Leukocyte alkaline phosphatase (LAP)

This is a test that measures the amount of an enzyme called alkaline phosphatase within white blood cells (leukocytes).

How the test is performed 
Blood is drawn from a vein, usually from the inside of the elbow or the back of the hand. The puncture site is cleaned with antiseptic, and an elastic bandis placed around the upper arm.

This causes veins below the band to fill with blood. A needle is inserted into the vein, and the blood is collected in an air-tight vial or a syringe. During the procedure, the band is removed to restore circulation. Once the blood has been collected, the needle is removed, and the puncture site is covered to stop any bleeding.

In infants and young children, the area is cleansed with antiseptic and punctured with a sharp needle or a lancet. The blood may be collected in a pipette (small glass tube), on a slide, onto a test strip, or into a small container. Cotton or a bandage may be applied to the puncture site if there is any continued bleeding.

The white blood cells are separated from the rest of the blood components. Among the enzymes within white blood cells is LAP. It is capable of modifying substances that contain phosphate so they bind to certain dyes. The amount of LAP can be estimated by examining the size and color of the stained granules that form.

How to prepare for the test  
Fast for 6 hours before the test. The health care provider may advise you to discontinue drugs that can affect the test, including some antibiotics, narcotics, methyldopa, propranolol, cortisone, allopurinol, tricyclic antidepressants, chlorpromazine, oral contraceptives, anti-inflammatory medications, androgens, tranquilizers, some antiarthritic drugs, and oral (by mouth) anti-diabetic drugs.

For infants and children:
The physical and psychological preparation you can provide for this procedure depends on your child’s age, previous experiences, and level of trust. For specific information regarding how you can prepare your child, see the following topics:

  • Infant test or procedure preparation (birth to 1 year)  
  • Toddler test or procedure preparation (1 to 3 years)  
  • Preschooler test or procedure preparation (3 to 6 years)  
  • Schoolage test or procedure preparation (6 to 12 years)  
  • Adolescent test or procedure preparation (12 to 18 years)

How the test will feel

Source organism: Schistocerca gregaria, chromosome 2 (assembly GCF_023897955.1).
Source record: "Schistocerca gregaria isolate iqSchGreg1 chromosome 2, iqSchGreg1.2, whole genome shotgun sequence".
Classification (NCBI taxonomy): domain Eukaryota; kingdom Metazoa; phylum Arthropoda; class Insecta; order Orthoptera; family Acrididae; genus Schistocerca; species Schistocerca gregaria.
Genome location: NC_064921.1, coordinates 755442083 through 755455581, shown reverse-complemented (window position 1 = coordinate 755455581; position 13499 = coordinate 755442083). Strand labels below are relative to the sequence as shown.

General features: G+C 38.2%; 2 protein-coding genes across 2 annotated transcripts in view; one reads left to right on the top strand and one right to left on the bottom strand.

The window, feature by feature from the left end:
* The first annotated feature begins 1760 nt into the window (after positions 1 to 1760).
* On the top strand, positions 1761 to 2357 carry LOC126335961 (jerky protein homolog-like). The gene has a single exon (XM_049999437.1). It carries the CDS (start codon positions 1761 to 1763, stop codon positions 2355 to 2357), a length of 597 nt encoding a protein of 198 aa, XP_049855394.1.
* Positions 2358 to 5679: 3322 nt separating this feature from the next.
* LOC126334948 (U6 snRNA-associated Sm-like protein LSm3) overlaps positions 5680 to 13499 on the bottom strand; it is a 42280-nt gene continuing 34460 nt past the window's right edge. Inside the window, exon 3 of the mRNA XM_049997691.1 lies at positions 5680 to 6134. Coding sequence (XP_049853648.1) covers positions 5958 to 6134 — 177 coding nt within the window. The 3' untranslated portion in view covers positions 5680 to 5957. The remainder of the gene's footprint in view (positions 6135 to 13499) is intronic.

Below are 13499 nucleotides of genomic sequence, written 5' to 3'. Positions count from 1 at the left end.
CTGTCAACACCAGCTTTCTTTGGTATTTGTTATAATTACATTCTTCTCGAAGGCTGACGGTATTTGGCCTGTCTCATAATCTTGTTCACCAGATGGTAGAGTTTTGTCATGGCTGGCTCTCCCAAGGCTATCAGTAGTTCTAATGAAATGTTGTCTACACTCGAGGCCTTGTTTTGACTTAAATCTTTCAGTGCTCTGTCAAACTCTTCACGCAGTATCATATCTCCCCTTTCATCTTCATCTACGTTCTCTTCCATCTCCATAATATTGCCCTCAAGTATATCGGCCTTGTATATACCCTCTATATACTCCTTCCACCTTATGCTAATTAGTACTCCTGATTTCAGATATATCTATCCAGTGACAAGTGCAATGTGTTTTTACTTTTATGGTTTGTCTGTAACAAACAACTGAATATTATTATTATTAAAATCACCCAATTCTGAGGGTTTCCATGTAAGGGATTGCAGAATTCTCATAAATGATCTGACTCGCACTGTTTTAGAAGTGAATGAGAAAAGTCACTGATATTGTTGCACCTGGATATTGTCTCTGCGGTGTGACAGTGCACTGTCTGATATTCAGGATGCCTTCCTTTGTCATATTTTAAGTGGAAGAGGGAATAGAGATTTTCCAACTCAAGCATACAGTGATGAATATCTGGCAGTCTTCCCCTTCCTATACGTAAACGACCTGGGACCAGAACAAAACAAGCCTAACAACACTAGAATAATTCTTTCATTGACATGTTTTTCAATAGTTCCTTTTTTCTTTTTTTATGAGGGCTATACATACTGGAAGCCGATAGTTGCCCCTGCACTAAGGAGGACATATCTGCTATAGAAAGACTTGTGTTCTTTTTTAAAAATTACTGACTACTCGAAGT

When the needle is inserted to draw blood, some people feel moderate pain, while others feel only a prick or stinging sensation. Afterward, there may be some throbbing.

Why the test is performed  

Alkaline phosphatase is an enzyme present in different forms thoughout the body. LAP (alkaline phosphatase within white blood cells) is useful in confirming the presence of certain disorders.

Normal Values  
A staining score of 20 to 100 (out of a maximum of 400) is considered normal.

What abnormal results mean  
LAP is usually higher-than-normal with:

  • Polycythemia vera  
  • Myelofibrosis

LAP may be normal or higher-than-normal with:

  • Leukemoid reaction to infection  
  • Women on oral contraceptives

LAP is usually lower-than-normal with chronic granulocytic leukemia.

LAP may be lower-than-normal with decreased bone marrow activity:

  • Pernicious anemia  
  • Aplastic anemia

Primary thrombocythemia is an additional condition under which the test may be performed.

What the risks are  

  • Excessive bleeding  
  • Fainting or feeling light-headed  
  • Hematoma (blood accumulating under the skin)  
  • Infection (a slight risk any time the skin is broken)  
  • Multiple punctures to locate veins

Special considerations  
Veins and arteries vary in size from one patient to another, and from one side of the body to the other. Obtaining a blood sample from some people may be more difficult than from others.

Johns Hopkins patient information

Last revised: December 4, 2012
by Janet G. Derge, M.D.

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